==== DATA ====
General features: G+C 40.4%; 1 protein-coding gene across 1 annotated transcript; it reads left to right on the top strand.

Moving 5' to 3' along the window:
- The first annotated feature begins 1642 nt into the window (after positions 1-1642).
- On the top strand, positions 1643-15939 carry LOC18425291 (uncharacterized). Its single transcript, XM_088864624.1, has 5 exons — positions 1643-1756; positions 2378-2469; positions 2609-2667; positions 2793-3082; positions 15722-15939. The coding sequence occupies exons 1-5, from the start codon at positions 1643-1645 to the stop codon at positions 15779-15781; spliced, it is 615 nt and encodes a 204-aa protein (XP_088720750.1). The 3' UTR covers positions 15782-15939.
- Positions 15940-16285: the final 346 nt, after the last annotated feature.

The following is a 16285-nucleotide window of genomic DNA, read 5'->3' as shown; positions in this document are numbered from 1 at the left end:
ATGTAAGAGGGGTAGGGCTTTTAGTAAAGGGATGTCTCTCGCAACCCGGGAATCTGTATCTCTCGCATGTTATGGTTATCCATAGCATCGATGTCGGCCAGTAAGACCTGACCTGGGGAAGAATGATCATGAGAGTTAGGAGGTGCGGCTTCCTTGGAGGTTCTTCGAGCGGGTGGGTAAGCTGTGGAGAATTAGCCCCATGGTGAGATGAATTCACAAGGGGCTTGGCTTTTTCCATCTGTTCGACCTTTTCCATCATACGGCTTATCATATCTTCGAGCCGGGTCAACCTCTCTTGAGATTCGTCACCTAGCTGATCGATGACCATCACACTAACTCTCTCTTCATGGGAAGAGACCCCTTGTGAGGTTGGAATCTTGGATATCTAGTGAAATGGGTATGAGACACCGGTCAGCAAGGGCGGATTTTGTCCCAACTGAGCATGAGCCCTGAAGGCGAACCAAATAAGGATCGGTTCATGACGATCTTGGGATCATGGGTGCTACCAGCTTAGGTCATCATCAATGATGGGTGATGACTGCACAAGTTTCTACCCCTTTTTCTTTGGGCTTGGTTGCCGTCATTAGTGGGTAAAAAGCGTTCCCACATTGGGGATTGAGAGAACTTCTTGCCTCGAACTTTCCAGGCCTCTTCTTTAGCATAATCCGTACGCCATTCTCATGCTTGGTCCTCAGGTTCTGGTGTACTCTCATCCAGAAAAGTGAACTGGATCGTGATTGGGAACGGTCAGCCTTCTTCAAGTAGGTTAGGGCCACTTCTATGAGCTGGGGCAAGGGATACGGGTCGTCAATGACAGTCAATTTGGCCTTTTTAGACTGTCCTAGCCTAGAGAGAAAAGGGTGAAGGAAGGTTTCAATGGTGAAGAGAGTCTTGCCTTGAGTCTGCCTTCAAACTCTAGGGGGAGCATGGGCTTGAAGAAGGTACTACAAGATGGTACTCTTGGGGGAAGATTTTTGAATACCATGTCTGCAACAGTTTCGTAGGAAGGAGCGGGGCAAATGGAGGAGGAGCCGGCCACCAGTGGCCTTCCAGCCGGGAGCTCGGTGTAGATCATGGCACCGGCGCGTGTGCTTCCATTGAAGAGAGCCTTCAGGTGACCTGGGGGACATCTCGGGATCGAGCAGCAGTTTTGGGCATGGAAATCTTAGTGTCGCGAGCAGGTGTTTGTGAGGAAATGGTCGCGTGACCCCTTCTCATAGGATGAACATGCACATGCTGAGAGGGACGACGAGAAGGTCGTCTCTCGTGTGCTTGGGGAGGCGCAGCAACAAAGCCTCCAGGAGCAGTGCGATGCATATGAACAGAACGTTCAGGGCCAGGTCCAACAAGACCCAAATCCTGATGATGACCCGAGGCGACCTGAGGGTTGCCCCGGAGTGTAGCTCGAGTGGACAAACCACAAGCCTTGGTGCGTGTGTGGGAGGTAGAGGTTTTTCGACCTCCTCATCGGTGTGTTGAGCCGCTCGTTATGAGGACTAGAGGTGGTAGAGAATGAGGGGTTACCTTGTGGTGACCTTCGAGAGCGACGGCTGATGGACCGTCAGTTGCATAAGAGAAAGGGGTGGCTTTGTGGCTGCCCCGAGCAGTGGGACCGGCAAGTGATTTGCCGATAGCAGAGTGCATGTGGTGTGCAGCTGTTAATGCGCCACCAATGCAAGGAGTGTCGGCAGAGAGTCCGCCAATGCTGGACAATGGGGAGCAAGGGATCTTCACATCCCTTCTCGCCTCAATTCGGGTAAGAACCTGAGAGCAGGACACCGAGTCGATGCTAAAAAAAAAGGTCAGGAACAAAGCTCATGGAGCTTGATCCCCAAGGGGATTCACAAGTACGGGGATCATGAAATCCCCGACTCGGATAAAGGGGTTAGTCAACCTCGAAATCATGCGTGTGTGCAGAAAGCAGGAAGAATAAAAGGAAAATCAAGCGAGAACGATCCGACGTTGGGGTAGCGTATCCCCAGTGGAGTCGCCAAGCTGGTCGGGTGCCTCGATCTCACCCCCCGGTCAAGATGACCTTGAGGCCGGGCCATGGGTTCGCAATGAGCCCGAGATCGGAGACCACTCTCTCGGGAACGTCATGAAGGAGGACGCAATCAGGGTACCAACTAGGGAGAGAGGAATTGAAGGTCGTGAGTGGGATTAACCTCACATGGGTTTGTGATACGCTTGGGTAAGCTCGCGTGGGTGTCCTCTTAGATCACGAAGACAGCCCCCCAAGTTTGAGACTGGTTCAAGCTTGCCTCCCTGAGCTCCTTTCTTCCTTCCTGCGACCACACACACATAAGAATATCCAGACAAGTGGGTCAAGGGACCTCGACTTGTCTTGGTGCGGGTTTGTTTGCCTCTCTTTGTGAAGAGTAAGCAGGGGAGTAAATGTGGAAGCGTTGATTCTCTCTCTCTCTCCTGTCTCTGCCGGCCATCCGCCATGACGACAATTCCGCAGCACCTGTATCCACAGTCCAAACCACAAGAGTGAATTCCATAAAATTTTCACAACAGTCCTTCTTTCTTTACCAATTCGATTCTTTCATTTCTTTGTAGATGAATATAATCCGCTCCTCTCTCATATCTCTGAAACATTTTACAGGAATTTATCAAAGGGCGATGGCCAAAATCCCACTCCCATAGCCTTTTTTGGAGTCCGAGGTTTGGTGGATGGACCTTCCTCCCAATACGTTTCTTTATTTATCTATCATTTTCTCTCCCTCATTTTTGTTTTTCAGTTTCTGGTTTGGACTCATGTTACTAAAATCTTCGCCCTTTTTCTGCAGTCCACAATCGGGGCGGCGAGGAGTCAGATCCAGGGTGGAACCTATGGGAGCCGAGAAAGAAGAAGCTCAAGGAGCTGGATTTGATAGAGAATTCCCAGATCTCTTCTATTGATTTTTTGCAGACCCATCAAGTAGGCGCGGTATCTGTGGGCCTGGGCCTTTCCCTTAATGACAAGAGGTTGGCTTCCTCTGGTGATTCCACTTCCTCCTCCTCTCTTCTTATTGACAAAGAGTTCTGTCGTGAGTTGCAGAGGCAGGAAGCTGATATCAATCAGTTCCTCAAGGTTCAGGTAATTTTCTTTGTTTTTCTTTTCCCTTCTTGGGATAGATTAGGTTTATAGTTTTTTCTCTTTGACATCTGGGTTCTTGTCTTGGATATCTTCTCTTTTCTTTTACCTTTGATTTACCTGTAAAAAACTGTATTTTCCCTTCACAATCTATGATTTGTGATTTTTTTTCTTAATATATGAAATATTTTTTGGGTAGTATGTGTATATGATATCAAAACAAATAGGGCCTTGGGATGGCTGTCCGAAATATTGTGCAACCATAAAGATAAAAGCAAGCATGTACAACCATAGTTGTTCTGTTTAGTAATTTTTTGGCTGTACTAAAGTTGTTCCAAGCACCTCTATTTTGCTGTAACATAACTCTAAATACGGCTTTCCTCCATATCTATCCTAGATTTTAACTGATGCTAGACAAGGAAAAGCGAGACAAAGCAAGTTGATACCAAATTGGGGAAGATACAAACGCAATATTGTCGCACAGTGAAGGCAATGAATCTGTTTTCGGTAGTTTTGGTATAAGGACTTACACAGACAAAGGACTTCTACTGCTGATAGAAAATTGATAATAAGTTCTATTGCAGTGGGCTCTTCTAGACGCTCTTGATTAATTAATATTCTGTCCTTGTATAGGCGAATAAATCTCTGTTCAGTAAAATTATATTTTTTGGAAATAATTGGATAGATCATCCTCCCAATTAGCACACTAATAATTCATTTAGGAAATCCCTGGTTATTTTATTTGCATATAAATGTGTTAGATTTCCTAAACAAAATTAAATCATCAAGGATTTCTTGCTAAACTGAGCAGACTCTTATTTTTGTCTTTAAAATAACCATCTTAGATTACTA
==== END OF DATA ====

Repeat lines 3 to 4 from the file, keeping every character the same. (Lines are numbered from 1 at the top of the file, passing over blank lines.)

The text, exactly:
- The first annotated feature begins 1642 nt into the window (after positions 1-1642).
- On the top strand, positions 1643-15939 carry LOC18425291 (uncharacterized). Its single transcript, XM_088864624.1, has 5 exons — positions 1643-1756; positions 2378-2469; positions 2609-2667; positions 2793-3082; positions 15722-15939. The coding sequence occupies exons 1-5, from the start codon at positions 1643-1645 to the stop codon at positions 15779-15781; spliced, it is 615 nt and encodes a 204-aa protein (XP_088720750.1). The 3' UTR covers positions 15782-15939.